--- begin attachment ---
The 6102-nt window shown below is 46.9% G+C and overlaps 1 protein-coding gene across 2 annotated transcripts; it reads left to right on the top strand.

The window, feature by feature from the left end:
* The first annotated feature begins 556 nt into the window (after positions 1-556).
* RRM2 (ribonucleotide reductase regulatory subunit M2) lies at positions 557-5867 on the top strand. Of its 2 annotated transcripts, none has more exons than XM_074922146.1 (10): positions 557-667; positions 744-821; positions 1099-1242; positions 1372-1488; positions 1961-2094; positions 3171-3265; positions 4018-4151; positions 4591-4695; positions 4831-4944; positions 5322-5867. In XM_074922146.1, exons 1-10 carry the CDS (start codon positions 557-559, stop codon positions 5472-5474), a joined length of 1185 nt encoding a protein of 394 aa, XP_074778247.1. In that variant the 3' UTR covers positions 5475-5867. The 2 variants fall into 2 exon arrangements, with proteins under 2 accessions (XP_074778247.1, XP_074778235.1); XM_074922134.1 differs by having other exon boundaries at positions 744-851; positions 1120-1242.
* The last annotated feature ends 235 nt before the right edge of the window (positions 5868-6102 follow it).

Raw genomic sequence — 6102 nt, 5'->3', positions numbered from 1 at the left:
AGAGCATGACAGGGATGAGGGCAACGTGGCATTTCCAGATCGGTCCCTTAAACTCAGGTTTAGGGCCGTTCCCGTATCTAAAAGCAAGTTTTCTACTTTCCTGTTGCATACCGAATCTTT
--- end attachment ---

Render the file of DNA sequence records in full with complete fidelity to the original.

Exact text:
The 6102-nt window shown below is 46.9% G+C and overlaps 1 protein-coding gene across 2 annotated transcripts; it reads left to right on the top strand.

The window, feature by feature from the left end:
* The first annotated feature begins 556 nt into the window (after positions 1-556).
* RRM2 (ribonucleotide reductase regulatory subunit M2) lies at positions 557-5867 on the top strand. Of its 2 annotated transcripts, none has more exons than XM_074922146.1 (10): positions 557-667; positions 744-821; positions 1099-1242; positions 1372-1488; positions 1961-2094; positions 3171-3265; positions 4018-4151; positions 4591-4695; positions 4831-4944; positions 5322-5867. In XM_074922146.1, exons 1-10 carry the CDS (start codon positions 557-559, stop codon positions 5472-5474), a joined length of 1185 nt encoding a protein of 394 aa, XP_074778247.1. In that variant the 3' UTR covers positions 5475-5867. The 2 variants fall into 2 exon arrangements, with proteins under 2 accessions (XP_074778247.1, XP_074778235.1); XM_074922134.1 differs by having other exon boundaries at positions 744-851; positions 1120-1242.
* The last annotated feature ends 235 nt before the right edge of the window (positions 5868-6102 follow it).

Raw genomic sequence — 6102 nt, 5'->3', positions numbered from 1 at the left:
AGAGCATGACAGGGATGAGGGCAACGTGGCATTTCCAGATCGGTCCCTTAAACTCAGGTTTAGGGCCGTTCCCGTATCTAAAAGCAAGTTTTCTACTTTCCTGTTGCATACCGAATCTTT